- The Washington Times - Monday, August 13, 2001

Just moving on
Czech Ambassador Alexandr Vondra bid farewell to the United States, a country he came to love almost as much as his homeland during his four years as Prague's envoy in Washington.
He and his wife, Martina, their son and two daughters will miss the life they created here, with friends, school, Little League and jazz lessons, Mr. Vondra said.
"We will all miss America, a great, beautiful and friendly country," he wrote in his last column in the Czech Embassy newsletter.
Quoting Baltimore baseball great Cal Ripkin, Mr. Vondra said, "I'm not leaving. I'm just moving on."
At the end of the month, the ambassador will take up a position in the foreign ministry as the commissioner for the preparation for next year's NATO summit in the Czech capital.
"It is time to go home," he said. "Despite all of our sentiments, I will go back to Prague with joy and satisfaction. We can be proud of what we have achieved in Czech-American relations over the past decade.
"We are allies in NATO. Business in booming. Czechs in America and at home have found a common language, and, finally, I have found the opportunity to regain and refresh my sense of idealism."
Mr. Vondra is an outspoken defender of the United States. "In the current world, America is often criticized as a hyperpower who does not listen to others. With all due respect to those critics, my experience has been different."
Mr. Vondra expressed his thanks to congressional supporters, "my American friends from both sides of the aisle."
"Without their support, we would not be here," he said.
Mr. Vondra also thanked Czech-Americans for their "heroism, good will and continuing support," Czech President Vaclav Havel for appointing him and his embassy staff for their hard work.

Nigeria's drug war
The U.S. ambassador to Nigeria praised that African nation's efforts to combat drug smuggling and released a $150,000 aid package to help train Nigerian police.
Ambassador Howard Jeter spoke last week at the dedication of the country's National Drug Law Enforcement Agency Academy.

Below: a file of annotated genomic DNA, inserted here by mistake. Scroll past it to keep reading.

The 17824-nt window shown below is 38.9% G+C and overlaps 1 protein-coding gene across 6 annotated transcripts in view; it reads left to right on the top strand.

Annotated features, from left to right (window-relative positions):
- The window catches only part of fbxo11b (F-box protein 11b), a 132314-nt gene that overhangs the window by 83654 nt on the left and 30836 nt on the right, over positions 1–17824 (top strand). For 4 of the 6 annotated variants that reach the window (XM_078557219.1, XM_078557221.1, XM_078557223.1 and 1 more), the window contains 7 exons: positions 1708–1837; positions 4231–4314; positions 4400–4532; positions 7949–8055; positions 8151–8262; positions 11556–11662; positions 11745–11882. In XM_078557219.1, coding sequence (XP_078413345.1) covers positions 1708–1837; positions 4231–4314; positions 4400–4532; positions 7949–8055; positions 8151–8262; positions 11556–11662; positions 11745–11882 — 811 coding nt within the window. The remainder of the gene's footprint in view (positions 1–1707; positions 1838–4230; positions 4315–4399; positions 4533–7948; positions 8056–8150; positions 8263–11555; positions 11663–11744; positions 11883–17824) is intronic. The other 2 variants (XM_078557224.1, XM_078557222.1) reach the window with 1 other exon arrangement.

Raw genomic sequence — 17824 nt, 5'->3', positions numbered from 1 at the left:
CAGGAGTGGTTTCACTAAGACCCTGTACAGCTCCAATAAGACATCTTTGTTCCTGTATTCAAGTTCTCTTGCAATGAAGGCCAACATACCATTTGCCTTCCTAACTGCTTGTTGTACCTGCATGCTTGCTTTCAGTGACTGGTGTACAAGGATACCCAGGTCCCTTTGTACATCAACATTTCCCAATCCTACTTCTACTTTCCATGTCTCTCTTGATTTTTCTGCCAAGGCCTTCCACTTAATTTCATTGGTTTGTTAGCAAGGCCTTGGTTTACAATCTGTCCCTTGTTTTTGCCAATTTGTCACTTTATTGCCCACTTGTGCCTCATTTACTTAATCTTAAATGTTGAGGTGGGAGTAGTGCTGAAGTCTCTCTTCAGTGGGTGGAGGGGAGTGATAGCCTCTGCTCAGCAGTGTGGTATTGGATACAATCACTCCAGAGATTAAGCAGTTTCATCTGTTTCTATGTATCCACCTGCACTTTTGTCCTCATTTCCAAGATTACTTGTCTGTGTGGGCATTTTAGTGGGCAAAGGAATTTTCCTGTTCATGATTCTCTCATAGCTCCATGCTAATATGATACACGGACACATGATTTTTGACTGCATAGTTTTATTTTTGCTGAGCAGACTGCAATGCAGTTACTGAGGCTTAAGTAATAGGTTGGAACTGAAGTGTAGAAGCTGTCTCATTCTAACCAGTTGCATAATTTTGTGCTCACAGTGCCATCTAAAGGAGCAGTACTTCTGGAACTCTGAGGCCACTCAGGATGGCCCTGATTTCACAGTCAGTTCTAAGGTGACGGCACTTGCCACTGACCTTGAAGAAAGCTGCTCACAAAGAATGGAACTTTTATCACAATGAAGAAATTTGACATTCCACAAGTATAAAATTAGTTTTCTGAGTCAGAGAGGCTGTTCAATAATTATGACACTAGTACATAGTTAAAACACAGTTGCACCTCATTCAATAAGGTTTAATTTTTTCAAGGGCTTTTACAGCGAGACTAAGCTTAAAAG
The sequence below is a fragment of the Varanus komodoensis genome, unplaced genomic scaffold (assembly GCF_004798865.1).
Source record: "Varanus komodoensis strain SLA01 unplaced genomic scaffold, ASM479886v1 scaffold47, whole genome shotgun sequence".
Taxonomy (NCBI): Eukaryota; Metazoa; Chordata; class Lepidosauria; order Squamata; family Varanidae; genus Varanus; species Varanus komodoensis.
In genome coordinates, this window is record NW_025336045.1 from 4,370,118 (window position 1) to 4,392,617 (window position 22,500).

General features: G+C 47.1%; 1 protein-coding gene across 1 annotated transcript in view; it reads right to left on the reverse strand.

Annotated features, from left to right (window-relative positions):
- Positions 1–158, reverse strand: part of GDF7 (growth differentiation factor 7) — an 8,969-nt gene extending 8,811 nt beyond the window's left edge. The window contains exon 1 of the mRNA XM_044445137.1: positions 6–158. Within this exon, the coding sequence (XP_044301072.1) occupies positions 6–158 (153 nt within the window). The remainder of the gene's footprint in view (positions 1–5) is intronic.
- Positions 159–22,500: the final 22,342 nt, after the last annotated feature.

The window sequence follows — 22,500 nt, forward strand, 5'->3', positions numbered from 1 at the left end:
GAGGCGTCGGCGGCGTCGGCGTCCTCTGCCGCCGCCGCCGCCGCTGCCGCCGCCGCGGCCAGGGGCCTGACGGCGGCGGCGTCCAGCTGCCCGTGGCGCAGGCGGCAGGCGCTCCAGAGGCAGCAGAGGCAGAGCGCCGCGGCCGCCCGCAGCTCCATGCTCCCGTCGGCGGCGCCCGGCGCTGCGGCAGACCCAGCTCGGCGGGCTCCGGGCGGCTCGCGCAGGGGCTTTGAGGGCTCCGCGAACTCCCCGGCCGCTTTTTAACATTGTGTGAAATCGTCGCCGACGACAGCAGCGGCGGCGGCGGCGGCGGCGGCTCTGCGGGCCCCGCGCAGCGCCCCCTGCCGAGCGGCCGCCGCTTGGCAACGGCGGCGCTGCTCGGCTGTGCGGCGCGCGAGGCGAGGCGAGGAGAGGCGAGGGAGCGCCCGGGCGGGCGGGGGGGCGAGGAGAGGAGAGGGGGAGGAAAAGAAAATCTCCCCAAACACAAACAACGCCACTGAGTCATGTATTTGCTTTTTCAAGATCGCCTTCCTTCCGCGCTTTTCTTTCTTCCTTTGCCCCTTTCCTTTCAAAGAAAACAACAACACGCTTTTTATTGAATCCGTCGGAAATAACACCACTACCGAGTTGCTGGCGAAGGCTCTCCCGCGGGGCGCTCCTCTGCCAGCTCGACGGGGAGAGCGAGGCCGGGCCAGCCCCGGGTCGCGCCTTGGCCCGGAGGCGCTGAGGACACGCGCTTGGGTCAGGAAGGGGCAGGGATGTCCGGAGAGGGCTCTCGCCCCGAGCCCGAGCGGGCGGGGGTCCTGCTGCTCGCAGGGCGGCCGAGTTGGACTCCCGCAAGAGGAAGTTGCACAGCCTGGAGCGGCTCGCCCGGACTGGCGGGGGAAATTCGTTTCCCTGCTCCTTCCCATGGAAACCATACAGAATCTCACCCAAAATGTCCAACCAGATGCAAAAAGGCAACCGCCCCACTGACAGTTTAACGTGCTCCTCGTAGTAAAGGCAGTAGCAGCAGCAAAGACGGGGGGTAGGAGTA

He noted that Nigeria has been plagued with drug smugglers and organized crime, even though it is not a major drug-producing country.
"The drug war needs specialized training," he said.
Mr. Jeter said the United States is "committed to the global fight against drugs." He called for a "collective effort to end the destructive trade."
The aid package from the State Department's bureau of international narcotics and law enforcement includes computers, fax machines, fireproof safes, generators, radios and vehicles.
It also includes training in combating financial and economic crimes and international fraud.
The State Department has recognized efforts by President Olusegun Obasanjo to combat drug crime and change Nigeria's image as a worldwide hub for drug smuggling and money laundering.
"Before this government came in, Nigeria had been criminalized, humiliated and degraded in the community of nations because of the involvement of a few greedy Nigerians," Vice President Atiku Abubakar said at the academy opening. "It was almost a crime to be a Nigerian abroad because we all became suspects.
"The commissioning of this academy today is a testimony to the fact that we want to distance ourselves very far from the ugly past," he added.

Diplomatic traffic
Foreign visitors in Washington this week include:
Spanish tennis star Alex Corretja, who holds an 11 a.m. news conference at the Spanish Embassy, 2375 Pennsylvania Ave. NW, to discuss the 2001 Legg Mason Tennis Classic, which begins Saturday.
Zhaksybek Kulekeev, minister of economy and trade of Kazakhstan, who will meet officials at the State and Commerce departments and other agencies to discuss accession to the World Trade Organization and other issues.
Inam-ul Haque, foreign secretary of Pakistan, who discusses Pakistani foreign policy with guests of the Woodrow Wilson Center.

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